Dynamics of Cooperation, Competition, and Opposition within the Spring Revolution Forces

Myanmar Spring Chronicle – December 21

Dynamics of Cooperation, Competition, and Opposition within the Spring Revolution Forces

In the evolving landscape of Myanmar’s Spring Revolution, recent military developments showcase a complex interplay of forces, featuring cooperation, competition, and opposition among various factions. As local armed resistance groups intensify their threats to major cities like Yangon, Mandalay, and Nay Pyi Taw, the dynamics of these engagements are becoming increasingly intricate.

In the early hours of December 21, reports surfaced of six 107-mm shock missiles launched at strategic targets, including the Central Military Command (LaPaKha) Special Office, military barracks, and residences of high-ranking LaPaKha Division officials in Mandalay. Orchestrated by the Brave Warriors for Myanmar (BWM) group, this operation enlisted support from allied groups under the Urban Special Operation (U.S.O.), Mandalay Security and Special Task Force (MDY-SSTF), Pyin Oo Lwin District PaKaFa, and the No More Dictatorship NMD-PDF group. Notably, this operation involved local defense forces and their allied counterparts rather than battalions under the structure of the NUG Ministry of Defense.

The ethnic armed alliances, leading Operation 1027, witnessed the participation of PDFs and other armed groups affiliated with the Spring Revolution. Media coverage predominantly highlighted the Ta’ang Army TNLA, the Arakan Army AA, and the Kokang MNDAA Army. While the involvement of groups such as PDF armed group and BPLA remained less visible in public reports, their contributions were evident from their own statements.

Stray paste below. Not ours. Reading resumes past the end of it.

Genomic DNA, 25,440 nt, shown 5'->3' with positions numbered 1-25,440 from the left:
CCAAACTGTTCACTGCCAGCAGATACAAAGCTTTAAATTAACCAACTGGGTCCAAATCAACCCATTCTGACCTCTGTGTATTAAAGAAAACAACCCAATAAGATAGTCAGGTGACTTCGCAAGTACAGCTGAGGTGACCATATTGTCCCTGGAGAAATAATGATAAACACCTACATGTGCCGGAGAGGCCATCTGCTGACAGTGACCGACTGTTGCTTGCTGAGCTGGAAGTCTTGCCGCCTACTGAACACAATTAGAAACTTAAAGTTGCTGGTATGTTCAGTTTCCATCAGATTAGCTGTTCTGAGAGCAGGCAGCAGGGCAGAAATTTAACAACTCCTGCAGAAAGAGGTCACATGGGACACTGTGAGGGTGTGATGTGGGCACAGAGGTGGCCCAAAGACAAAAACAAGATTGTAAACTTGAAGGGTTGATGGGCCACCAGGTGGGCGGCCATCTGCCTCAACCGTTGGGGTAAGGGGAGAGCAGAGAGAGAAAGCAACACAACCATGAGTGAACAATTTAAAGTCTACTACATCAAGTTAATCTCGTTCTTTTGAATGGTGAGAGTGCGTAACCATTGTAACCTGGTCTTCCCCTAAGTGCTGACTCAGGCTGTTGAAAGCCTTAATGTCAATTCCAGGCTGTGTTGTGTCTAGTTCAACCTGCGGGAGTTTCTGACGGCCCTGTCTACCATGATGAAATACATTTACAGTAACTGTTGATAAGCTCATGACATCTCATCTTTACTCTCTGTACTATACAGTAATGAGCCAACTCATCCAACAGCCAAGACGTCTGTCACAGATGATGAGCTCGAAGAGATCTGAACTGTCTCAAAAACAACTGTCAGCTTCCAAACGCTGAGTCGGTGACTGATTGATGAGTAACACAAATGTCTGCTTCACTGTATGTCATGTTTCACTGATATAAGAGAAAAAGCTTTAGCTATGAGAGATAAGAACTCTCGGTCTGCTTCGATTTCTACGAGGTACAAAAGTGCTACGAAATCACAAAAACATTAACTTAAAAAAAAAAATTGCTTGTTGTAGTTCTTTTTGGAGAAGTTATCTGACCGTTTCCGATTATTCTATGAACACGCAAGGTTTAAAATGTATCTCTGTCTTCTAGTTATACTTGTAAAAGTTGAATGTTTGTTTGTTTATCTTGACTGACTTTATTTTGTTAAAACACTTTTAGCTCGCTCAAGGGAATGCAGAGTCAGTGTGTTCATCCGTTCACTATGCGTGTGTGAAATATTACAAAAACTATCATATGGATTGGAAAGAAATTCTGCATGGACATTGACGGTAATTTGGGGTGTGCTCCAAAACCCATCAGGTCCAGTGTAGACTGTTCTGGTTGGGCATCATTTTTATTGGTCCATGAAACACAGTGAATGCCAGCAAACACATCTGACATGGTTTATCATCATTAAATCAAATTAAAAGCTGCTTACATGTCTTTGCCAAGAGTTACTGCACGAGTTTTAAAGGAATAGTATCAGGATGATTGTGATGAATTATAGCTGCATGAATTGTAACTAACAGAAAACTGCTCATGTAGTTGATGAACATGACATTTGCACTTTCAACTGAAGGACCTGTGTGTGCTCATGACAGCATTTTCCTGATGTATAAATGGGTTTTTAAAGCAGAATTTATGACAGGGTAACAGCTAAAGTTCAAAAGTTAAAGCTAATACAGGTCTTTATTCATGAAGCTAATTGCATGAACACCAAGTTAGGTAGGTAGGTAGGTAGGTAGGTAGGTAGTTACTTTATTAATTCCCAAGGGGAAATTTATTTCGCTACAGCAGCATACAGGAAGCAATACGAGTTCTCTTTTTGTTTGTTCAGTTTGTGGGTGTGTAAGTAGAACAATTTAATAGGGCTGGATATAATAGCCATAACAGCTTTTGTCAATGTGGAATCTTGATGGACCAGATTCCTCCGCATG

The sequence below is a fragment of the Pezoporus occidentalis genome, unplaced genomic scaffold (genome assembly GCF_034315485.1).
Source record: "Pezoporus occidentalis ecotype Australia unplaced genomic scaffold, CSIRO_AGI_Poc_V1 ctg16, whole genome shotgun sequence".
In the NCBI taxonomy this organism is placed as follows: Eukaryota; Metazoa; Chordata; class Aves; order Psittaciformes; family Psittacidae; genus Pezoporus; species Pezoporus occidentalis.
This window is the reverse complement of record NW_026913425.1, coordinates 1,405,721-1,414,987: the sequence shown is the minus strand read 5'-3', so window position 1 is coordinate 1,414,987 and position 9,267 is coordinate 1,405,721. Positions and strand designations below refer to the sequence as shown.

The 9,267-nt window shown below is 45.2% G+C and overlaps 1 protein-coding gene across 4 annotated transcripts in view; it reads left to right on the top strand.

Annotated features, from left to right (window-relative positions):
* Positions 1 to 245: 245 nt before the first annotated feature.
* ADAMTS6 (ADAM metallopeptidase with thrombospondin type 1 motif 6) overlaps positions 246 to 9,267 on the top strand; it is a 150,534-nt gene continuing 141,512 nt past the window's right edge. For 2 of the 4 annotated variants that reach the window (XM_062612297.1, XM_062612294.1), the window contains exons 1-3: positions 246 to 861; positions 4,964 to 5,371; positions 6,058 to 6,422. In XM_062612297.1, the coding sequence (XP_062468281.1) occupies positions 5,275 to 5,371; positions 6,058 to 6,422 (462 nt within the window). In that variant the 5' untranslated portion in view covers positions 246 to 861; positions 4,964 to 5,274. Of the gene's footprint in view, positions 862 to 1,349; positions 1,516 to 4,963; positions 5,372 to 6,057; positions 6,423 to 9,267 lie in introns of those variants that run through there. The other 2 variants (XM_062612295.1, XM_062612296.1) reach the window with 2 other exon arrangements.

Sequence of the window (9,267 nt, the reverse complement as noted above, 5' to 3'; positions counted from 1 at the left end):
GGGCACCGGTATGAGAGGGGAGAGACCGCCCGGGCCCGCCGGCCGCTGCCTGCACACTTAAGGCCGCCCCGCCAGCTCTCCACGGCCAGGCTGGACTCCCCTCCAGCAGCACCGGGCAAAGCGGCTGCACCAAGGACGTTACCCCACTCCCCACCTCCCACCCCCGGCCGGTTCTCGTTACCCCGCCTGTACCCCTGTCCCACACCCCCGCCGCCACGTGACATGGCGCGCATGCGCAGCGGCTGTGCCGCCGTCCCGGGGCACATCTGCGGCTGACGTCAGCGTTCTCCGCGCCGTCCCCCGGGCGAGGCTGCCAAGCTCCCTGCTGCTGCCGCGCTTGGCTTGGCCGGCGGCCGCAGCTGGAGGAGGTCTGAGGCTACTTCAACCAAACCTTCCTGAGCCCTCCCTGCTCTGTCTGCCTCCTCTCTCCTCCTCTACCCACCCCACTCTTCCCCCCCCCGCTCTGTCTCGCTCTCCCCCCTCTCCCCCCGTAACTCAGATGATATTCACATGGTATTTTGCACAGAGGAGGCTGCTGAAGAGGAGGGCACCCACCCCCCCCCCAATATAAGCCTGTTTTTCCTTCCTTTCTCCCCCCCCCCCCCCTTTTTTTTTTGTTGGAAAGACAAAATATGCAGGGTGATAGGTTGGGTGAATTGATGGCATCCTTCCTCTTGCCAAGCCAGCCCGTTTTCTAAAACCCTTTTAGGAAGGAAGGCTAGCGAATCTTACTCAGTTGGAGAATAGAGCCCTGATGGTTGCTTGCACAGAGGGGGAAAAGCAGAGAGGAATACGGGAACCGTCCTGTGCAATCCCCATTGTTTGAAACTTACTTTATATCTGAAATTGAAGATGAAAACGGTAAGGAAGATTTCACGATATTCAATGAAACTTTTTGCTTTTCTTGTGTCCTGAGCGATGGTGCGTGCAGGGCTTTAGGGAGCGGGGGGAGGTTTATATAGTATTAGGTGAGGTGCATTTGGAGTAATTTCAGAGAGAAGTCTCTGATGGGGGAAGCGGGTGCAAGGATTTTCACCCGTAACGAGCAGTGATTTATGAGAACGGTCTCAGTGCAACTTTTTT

China’s intervention for a ceasefire and peace-building between the Northern Alliances and the military council following Operation 1027 has prompted keen observation of the Northern Alliances’ stance, contrasting with the responses from the NUG and its Ministry of Defense. The alliance forces, including the NUG, PDF, and armed forces of the Spring Revolution, are perceived as supporting groups while the primary responsibility for operations rests with the alliance forces.

Simultaneously, PDF columns led by the KIA alliance and the KNU alliance joined local armed groups in Sagaing Division and the southern part of Myanmar during Operation 1027. Post-occupation battles saw some cities handed over to NUG’s PaKaFa, PaAFa, and interim administration groups. In Karenni State, news reports highlighted offensive attacks and operations by Karenni armed groups under the Karenni Federal Unit established in 2023.

Chin ethnic groups in Chin State demonstrated a commitment to strengthening their military and political development by forming the Chin State Council, Chin Land Federal Unit, and aligning with the CNF, CDF, and local forces. The conflict between the military council and the Arakan Army AA for the restoration of Rakhine State remains a focal point of public interest.

While the general populace is limited to information from standard news reports, interpreting the events of the revolution in parallel with the battles of the Spring Revolution and understanding their connection with the NUG’s PDFs proves challenging. The ethnic armed organizations in Shan State and their union or separation with other groups amid the 70-year civil war and the coalition of political and military groups within the Spring Revolution present an unpredictable narrative.

Conflicts and discontent among groups in regions where the majority of the Burmans reside add to the complexity. Recent incidents, such as the arrests by Kanbalu District People’s Defense Force (PaKaFa) and the competition between CRPH’s regional parliamentary units and local Spring Revolution’s political and military forces, underscore the challenges within these alliances.

Amid these complexities, public attention remains on the response, opinions, and guidance from the NUG leadership. U Kyaw Zaw, spokesperson for the NUG president’s office, emphasized in a meeting with TM Media that the NUG leadership is diligently working to maintain alliances and friendships. Stressing the importance of unity in defeating the military council, he urged against divisions, emphasizing that internal differences could play into the hands of the military group. As Myanmar approaches the transition from 2023 to 2024, the leaders, alliances, and forces of the Spring Revolution continue to navigate competition within their ranks and counterattacks from the enemy. The unfolding developments will determine the trajectory of Myanmar’s complex and dynamic political landscape.